Philidelphia May 18 1798
my dear sister
What no Letters from Quincy has been repeated every day for a week upon the return of every messenger from the post office. I was hunting up my pen this morning & going to sit down and inquire whether my dear sister was sick when yours of May 10th was brought me. you can hardly judge how impatient I feel if I do not hear once a week, but have you not received a Letter from me inclosing a Bill of Laiding of the Box which was addrest to mr Smith & which Bill I desired you to forward to him? I sent such a one to you before the vessel saild. pray have it inquired for two of mrs Goulds daughters who was formerly of Boston went in this vessel. mrs Gould must be known to mr Smith.
The address arrived last week and mr Black carries the answer to it & placed his name to it here. he intended reaching Quincy this day. he can tell you all about us, and about Philadelphia & the Spirit of the times. I am rejoiced to see that the pople are roused to a Sense of their danger, and to a determination to support their Rights. the Good Sense & property of the Country must be in its support. they cannot suppose that their President can have any object in view for himself or Family, from the whole course & tennor of his Life incompatable with the honour, dignity and independance of his Country. he has his all at Stake, more than any other individual, because of his high responsibility, the numerous addresses do honour to our Country, tho they load the President with constant application to his pen, as he answers all of them and by this means has an opportunity of diffusing his own Sentiments, more extensively & probably where they will be more read and attended to than they would have been through any other channel. His manner of Receiving the Youth of this city and his replie to them, I am told has attachd them so much to him, that a word to them from him upon any Subject will not fail of <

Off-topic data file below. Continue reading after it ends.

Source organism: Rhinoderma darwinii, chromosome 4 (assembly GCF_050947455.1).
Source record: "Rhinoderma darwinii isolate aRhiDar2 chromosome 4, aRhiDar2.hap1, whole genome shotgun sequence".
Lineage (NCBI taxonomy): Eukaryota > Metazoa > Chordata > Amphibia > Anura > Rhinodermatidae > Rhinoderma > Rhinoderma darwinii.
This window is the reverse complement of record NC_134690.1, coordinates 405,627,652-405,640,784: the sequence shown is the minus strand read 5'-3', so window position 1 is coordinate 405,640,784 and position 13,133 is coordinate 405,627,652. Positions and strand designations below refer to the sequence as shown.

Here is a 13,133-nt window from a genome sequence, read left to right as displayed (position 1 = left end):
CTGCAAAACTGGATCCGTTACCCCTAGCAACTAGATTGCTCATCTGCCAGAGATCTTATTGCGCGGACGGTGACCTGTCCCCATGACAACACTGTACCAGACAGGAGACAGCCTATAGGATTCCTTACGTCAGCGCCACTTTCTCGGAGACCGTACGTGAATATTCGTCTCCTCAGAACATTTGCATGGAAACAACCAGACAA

his> its influence. of this he had a trial this week upon a trivial Subject it is true, but it was one which might have had concequences. but his opinion signified to one of the Committe instantly was complied with. A Bill has been before the House empowering the President to receive voluntary [Chairs] in case of need. Varnum and Gallatin have opposed it vehemently. it was yesterday carried by a Great majority in the House.
I am equally anxious with Col Daws for the fate of our Envoys. With the best intentions I fear they have been too believing, and submitted to more humiliation than their country required of them by remaining after the last decree of the Directory. I send you the last despatches, and I sometimes add a news paper, supposing it contains more than you can get otherways. I long for the time to come when I may sit my face Northward. I have not received any account of the dr receiving a Bill of a hundred dollars sent I believe in my last Letter to him. he mentions having received the Letter to you so I presume he got it. I hope he will be able to write me soon. the President received a Letter from him this week. I pray Heaven to prolong his usefull Life.
return the Letters from my Children as soon as you can I inclose you one from your Son and one from my Friend mrs Johnson which you will be so good as to return me. I have but little time to write now as the post will go out at 12 oclock but I congratulate you upon a brighter prospect for him. I have bespoken for mrs Cranch the kind and Maternal regard of mrs Johnson and told her, that like her own daughter she had been seperated from all her natural connections. I have written to mr Cranch & his uncle has written the Letter he requested for mr Carrol. I am anxious for Betsy Shaw a change of Air might serve her. She is too high & keen a Situation I fear for the State of her Lungs. my Love to mrs Black I long to hear she has got her little Girl
Most affectionatly your Sister